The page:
32-bit vs. 64-bit Ubuntu 13.04 Linux Performance
Phoronix: 32-bit vs. 64-bit Ubuntu 13.04 Linux Performance
While nearly all modern Intel/AMD x86 hardware is 64-bit capable, among novice Linux users the question commonly is whether to install the 32-bit or 64-bit version of a given distribution. We have previously delivered benchmarks showing Ubuntu 32-bit vs. 64-bit performance while in this article is an updated look in seeing how the 32-bit versus 64-bit binary performance compares when running Ubuntu 13.04 with the Linux 3.8 kernel.
Am I missing something or is your comment on the OpenArena tests on the second page innaccurate?
Yes, that's exactly what I wanted to point out (independently). For OpenArena 32-bits seem certainly better (from the graphs), not the other way.
Originally Posted by bawkbawkboo1
It also might be interesting how x32 compares (not in Ubuntu ATM). http://www.phoronix.com/scan.php?pag...tem&px=MTEwMTk
Last edited by vcunat; 04-25-2013 at 04:52 AM.
Reason: Additional comment
Well, again, its only better for ancient intel graphics, the story would be completely different with at least ivy bridge, or even better - with a real graphics card with real CLOSED source drivers
I confess, I use 32Bit Xubuntu. I use it for compatibility and because I have only 4GB Ram. I also use it because, at the time I got the ISO, the page actually recommended I use the 32Bit version. There are still people having issues with 64bit believe it or not and a lot of software only has 32bit versions. I can say with confidence, I'll be using 32bit for the foreseeable future. At least until I get 8 or 16 GB of Ram, then I'll move to 64Bit. But right now I have zero use for it, 32Bit is working out fine for me. I understand I may sound odd to some of you, but it's working out great for me.
Mike, on Linux you really want to use 64-bit kernel even physical RAM of 1GB (or larger, of course). Due to the way Linux partitions the virtual memory space, there's only 960MB in the kernel-reserved area to map physical memory. So it often has to remap if it needs to access RAM that is not mapped at the moment. I don't know how much it slows down the system - maybe not by any signifficant amount - but why bother. Just use 64-bit kernel and 32-bit userland. The 32-bit support on 64-bit kernels is flawless.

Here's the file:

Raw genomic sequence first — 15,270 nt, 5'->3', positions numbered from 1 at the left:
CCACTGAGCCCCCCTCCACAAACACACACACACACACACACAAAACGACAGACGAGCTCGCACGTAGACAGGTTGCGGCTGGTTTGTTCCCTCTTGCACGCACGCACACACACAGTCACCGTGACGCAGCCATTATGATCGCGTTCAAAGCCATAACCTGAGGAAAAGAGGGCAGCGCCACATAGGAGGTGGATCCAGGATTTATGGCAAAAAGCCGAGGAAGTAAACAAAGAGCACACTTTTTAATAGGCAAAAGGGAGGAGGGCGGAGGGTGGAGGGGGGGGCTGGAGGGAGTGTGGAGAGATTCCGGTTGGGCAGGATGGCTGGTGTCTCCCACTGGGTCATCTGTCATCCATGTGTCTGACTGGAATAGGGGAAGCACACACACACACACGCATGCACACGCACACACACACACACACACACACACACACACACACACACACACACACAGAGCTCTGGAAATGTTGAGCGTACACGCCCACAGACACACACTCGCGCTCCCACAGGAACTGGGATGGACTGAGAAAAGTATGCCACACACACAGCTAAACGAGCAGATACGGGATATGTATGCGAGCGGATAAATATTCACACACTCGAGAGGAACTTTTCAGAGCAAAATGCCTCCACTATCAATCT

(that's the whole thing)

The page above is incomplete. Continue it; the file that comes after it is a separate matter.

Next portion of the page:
Originally Posted by Mike Frett
BTW, are you sure you have access to all your 4 gigs of RAM. If you use non-PAE kernel you' probably have 3.5GB or sth like that. Windows keeps it like that even for PAE kernels. I don't know how it is with PAE-enabled Linux kernels. But Linux calls PAE "an ugly hack". I've switched to 64-bits and never looked back.
More than just the OA text doesn't match the graphs. Michael, don't write while tired :P
In 64-bit mode the processor has twice the number of registers. So more data can be kept there. Also, the calling convention uses more registers to pass values - no need to put them on the stack for most functions. Also, the FPU implements SSE2. Sure, you can use SSE2 in 32-bit code but your code has to check for the presence of SSE2 because that's not guaranteed. So I assume most application on 32-bit land are compiled with x87 FP code which is slower. I think there's faster SYSCALL instruction too. Maybe other things as well.
Originally Posted by BO$$
The major drawback is that pointers are twice the size so for pointer heavy applications it might get a bit slower. But it seems that overall 64-bit is worth it. I've been using 64-bit Ubuntu for 5 years now. Never had any problems. And all 32-bit applications run fine. Initially I ran them in a 32-bit jail but now I don't bother. Properly made 32-bit packages for 64-bit distributions pull in the 32-bit libs so it's fine. The dynamic linker knows what libs are needed and where to find them.
64 bit is superior at data crunching because of it's larger register size. Other than that, the only other glaring reason to go 64 is large ram support.
Originally Posted by BO$$
Yes there are more registers in the AMD_64 protocol.
no, most programs don't use them (same with all the mmx,sse,3dnow etc no one ever used (I did but that's besides the point).
There are other benifits and backfires (large address space), still wish we could get some 64 bit games why everyone has a love affair with 32 is beyond me.. oh yeah Windows. Took them what? until 2005 to even support it.. we had support in 2001 =).